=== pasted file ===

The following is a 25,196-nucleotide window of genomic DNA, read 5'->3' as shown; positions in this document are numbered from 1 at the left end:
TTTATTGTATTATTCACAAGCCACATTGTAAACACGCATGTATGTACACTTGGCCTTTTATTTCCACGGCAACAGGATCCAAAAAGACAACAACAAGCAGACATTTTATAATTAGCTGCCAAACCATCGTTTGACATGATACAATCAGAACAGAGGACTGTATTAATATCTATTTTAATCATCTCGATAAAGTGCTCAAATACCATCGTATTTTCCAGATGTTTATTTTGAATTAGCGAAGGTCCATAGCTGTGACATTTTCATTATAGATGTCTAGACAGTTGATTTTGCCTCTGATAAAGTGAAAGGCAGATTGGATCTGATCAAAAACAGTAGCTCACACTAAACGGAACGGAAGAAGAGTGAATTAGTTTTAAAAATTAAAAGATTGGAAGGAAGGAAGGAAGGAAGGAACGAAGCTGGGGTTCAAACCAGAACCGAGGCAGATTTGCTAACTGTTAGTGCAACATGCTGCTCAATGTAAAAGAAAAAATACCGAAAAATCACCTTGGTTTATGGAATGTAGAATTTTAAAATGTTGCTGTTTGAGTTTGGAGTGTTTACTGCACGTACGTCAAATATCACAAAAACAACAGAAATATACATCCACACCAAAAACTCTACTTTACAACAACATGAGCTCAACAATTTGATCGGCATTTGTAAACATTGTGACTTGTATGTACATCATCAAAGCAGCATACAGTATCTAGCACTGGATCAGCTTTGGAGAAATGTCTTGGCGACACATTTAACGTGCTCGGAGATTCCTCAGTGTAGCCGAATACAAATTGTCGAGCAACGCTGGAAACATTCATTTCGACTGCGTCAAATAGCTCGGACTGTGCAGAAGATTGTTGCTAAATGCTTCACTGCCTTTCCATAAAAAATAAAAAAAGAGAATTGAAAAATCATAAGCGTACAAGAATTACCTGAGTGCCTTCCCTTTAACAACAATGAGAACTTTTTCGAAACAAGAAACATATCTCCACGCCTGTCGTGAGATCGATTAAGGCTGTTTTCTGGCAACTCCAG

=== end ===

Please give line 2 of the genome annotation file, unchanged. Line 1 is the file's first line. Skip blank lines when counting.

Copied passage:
TTTATTGTATTATTCACAAGCCACATTGTAAACACGCATGTATGTACACTTGGCCTTTTATTTCCACGGCAACAGGATCCAAAAAGACAACAACAAGCAGACATTTTATAATTAGCTGCCAAACCATCGTTTGACATGATACAATCAGAACAGAGGACTGTATTAATATCTATTTTAATCATCTCGATAAAGTGCTCAAATACCATCGTATTTTCCAGATGTTTATTTTGAATTAGCGAAGGTCCATAGCTGTGACATTTTCATTATAGATGTCTAGACAGTTGATTTTGCCTCTGATAAAGTGAAAGGCAGATTGGATCTGATCAAAAACAGTAGCTCACACTAAACGGAACGGAAGAAGAGTGAATTAGTTTTAAAAATTAAAAGATTGGAAGGAAGGAAGGAAGGAAGGAACGAAGCTGGGGTTCAAACCAGAACCGAGGCAGATTTGCTAACTGTTAGTGCAACATGCTGCTCAATGTAAAAGAAAAAATACCGAAAAATCACCTTGGTTTATGGAATGTAGAATTTTAAAATGTTGCTGTTTGAGTTTGGAGTGTTTACTGCACGTACGTCAAATATCACAAAAACAACAGAAATATACATCCACACCAAAAACTCTACTTTACAACAACATGAGCTCAACAATTTGATCGGCATTTGTAAACATTGTGACTTGTATGTACATCATCAAAGCAGCATACAGTATCTAGCACTGGATCAGCTTTGGAGAAATGTCTTGGCGACACATTTAACGTGCTCGGAGATTCCTCAGTGTAGCCGAATACAAATTGTCGAGCAACGCTGGAAACATTCATTTCGACTGCGTCAAATAGCTCGGACTGTGCAGAAGATTGTTGCTAAATGCTTCACTGCCTTTCCATAAAAAATAAAAAAAGAGAATTGAAAAATCATAAGCGTACAAGAATTACCTGAGTGCCTTCCCTTTAACAACAATGAGAACTTTTTCGAAACAAGAAACATATCTCCACGCCTGTCGTGAGATCGATTAAGGCTGTTTTCTGGCAACTCCAG